After working together at Yawgoog Scout Reservation, Mike Hogan and Brad Orleck reunited to lead First Providence Troop, a 111-year-old unit that now serves a mix of working-class and immigrant families in Providence, R.I. Hogan has been Scoutmaster for 11 years; Orleck, the committee chair, has been with the troop for about eight years.
They recently sat down with Bryan on Scouting to discuss what they’ve learned during their time as Scouting volunteers.
What is it like to lead First Providence Troop?
Orleck: A lot of our kids are from immigrant families, and their parents are worried about getting their kids to meetings and getting them where they need to go. A couple of families are in the gig economy; they’re picking up and dropping off the Scouts between Grubhub deliveries. We’re not too far from the hospitals, and we have some nurses. The families are hardworking and often don’t have the time.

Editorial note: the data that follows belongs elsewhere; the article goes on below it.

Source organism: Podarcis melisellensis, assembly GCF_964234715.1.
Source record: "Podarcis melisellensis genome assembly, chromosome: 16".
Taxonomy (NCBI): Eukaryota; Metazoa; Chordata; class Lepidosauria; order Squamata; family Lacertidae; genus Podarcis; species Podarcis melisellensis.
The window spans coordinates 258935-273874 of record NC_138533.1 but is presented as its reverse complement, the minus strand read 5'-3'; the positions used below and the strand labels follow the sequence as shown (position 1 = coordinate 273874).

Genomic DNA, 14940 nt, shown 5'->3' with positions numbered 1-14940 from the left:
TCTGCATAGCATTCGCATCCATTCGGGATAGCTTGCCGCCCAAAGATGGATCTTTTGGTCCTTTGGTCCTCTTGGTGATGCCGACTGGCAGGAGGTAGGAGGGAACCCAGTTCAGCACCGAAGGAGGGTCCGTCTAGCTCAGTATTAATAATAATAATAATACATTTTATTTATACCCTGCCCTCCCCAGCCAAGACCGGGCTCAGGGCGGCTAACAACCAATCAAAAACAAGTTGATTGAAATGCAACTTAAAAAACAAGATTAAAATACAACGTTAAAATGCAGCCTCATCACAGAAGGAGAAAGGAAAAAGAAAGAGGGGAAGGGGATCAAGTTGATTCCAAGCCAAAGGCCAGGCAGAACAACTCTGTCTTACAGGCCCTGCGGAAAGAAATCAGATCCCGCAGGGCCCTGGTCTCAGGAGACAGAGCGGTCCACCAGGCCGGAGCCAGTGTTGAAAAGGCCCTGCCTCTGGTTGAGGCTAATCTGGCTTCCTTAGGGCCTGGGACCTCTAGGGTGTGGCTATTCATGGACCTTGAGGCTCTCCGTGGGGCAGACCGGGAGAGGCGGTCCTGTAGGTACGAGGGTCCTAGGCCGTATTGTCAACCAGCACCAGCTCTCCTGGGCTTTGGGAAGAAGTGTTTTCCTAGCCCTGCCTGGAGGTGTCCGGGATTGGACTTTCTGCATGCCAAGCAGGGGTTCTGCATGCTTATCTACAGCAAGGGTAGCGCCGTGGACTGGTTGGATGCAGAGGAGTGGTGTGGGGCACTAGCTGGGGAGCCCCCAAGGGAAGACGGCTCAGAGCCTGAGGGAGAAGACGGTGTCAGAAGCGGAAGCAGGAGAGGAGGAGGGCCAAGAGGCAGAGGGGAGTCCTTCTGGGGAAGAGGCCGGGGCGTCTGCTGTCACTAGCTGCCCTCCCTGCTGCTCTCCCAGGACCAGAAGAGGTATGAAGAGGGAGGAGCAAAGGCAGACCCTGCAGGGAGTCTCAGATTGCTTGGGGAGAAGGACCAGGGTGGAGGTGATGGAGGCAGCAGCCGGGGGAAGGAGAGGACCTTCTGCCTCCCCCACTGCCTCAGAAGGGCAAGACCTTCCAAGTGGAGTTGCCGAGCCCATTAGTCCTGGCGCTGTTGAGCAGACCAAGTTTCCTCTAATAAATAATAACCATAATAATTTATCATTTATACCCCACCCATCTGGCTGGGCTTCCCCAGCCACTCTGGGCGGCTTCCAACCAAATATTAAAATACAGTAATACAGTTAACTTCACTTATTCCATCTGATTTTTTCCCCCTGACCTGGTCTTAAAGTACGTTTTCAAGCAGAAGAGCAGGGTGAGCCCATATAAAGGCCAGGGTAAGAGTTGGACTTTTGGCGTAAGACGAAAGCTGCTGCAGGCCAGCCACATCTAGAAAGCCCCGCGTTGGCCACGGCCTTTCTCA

What have you learned about working with this population?
Hogan: Early on, I had a handout of everything you need to have or be aware of or prepared with, and on the backside was a list of all the kinds of camping equipment that you could have. Some parents saw the list, and I didn’t see the family again because I think the parents thought that I was saying that they needed to go buy all that stuff.
So how do you handle gear?
Hogan: We’ve got a box of extra hats and gloves and sleeping bags and blankets and stuff in our troop trailer. Over the years, we’ve assembled all sorts of equipment from donations and from our own fundraising. They’ll come on a few campouts and then, when they’re putting together their wish list for Christmas or birthday, you’re going to see boots or tents.
One thing you’ve done successfully is recruit other Yawgoog alumni to help with the troop. How has that worked?
Hogan: They love the program, but now maybe they’re in college or just graduating college, and they don’t live in the same neighborhood they used to. Going back to their home troop maybe isn’t as comfortable, but they want to be involved in the program.
What growth have you seen in your Scouts?
Orleck: One of our Eagle Scouts, the first few times he would go camping, he would be so nervous. Seeing him go from that to building a sign at his church and working with three to four different church committees — it’s just something we couldn’t have predicted when he was on his first campout.